There is another very important point to mention. To be a successful entrepreneur, you have to love what you do. Passion will help you get through all of the tough stuff that comes with owning a business. Also, getting up in the morning will be much easier. No one is going to tell you to get up and go to work every day; it’s your responsibility and choice as a business owner. But if you are passionate about your business, it will just be another day doing what you love!

But as powerful as passion can be in fuelling your business enterprise, it’s important to realize that passion is no guarantee of success. However, when passion is paired with hard work, success is more likely to be achieved.

Another important component of success is completing the groundwork of a sound business plan. A business plan is a necessary first step in creating any successful business. Business planning can be exciting, but also daunting, challenging and sometimes boring. Some clients find it hard to be passionate about a balance sheet, but it is an important financial planning tool.

But I have to earn a living...

The financial instability that can come with business start-up is a reality. Many budding entrepreneurs need to have part-time jobs while growing their business. One of my previous clients worked part-time for a call centre while growing her client roster for her Web design company, all from her home office. Working part-time reduces financial stress and allows you to grow at a pace that respects your health boundaries.

Income reporting programs can help to lower stressors that come from financial instability. This minimizes the repercussions financial stress can potentially have on underlying mental health conditions.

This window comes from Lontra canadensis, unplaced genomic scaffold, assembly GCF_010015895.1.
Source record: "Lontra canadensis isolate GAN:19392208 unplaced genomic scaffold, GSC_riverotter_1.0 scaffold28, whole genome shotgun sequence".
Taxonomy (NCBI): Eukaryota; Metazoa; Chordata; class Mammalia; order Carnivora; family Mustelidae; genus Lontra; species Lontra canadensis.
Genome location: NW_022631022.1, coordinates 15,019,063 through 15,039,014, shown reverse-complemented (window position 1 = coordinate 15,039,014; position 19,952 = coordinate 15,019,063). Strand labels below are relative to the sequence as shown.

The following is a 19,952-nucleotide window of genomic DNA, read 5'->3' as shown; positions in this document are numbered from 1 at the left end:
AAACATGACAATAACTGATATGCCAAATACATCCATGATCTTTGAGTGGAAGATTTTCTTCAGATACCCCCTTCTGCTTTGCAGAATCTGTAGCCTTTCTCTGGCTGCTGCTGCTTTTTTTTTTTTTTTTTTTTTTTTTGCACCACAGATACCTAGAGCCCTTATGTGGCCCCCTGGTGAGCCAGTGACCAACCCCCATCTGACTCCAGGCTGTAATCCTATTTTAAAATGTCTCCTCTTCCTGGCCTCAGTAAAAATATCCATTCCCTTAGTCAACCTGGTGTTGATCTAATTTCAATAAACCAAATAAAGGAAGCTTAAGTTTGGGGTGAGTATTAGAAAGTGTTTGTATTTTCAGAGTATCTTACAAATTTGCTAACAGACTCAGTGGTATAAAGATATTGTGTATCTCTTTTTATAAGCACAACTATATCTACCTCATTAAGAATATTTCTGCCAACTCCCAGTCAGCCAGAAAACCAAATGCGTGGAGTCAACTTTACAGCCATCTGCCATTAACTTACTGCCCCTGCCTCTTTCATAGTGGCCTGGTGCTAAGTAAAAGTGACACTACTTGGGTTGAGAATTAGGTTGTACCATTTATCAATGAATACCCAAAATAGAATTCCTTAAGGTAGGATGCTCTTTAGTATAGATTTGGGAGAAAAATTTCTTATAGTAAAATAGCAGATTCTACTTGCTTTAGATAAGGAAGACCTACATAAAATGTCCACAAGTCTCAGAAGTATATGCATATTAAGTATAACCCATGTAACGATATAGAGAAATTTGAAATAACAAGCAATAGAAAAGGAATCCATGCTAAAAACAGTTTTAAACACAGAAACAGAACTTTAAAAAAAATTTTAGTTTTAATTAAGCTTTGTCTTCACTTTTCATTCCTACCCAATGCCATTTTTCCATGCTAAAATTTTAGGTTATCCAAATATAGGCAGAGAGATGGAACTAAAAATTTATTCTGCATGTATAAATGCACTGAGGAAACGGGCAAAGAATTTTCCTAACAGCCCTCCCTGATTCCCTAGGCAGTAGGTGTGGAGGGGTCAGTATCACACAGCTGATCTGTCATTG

Each Canadian province has some form of income reporting program, sometimes called a self-employment program or self-employment benefit. Anyone on income assistance should consider this option, as these programs allow entrepreneurs to earn a certain amount of business income without putting their base income into jeopardy. Programs vary by province, so be sure to research the details carefully.

Are you cut out for entrepreneurship?

Starting a business is not for the faint of heart. Many people have all the right intentions but despite their best efforts, watch their businesses fall apart before them. There are many possible reasons for business failure including mismanagement of funding, inexperience of key personnel, and poor marketing decisions, to name a few. Many entrepreneurs fail their way to success, discovering a business model that works on the third, fourth or even fifth attempt to be self-employed.

Self-assessment is an important first step in determining suitability for self-employment. In the initial stages of our program, clients assess their entrepreneurial spirit, business skills, self-employment desire, support systems, areas requiring development, health situation, financial circumstances and business goals.

When living with a mental health issue, you should carefully consider your personal situation in assessing whether entrepreneurship is appropriate. For example, a client with mental health issues was intent on starting a music production company. However, by working through our process of self-discovery, he realized that he needed to gain experience in the field before attempting such a lofty and costly goal. So instead of continuing in the path of self-employment, he chose to volunteer in the field with a national network. Today this client is thriving.

Self-assessment for entrepreneurial suitability and a well-researched business plan are essential to the launch of a business. Passion and hard work will be your greatest allies in best managing the heavy workload. Of my clients as a whole, those who embrace the extra commitment and discipline required to tackle business planning are the ones showing the best progress. This relentless level of commitment and discipline, which plays a major role in a business’s success, applies even more to people living with mental health issues. But if you think you’ve got what it takes and you’ve done your homework, then entrepreneurship could be an excellent career move.

About the author

Chantal, a Business Coach with the Canadian Society for Social Development, works with clients living with a diverse range of mental health issues. She was a managing partner of Synergy, a company specializing in sustainability and marketing consultation. Currently, Chantal serves as external liaison for Women in Leadership, Calgary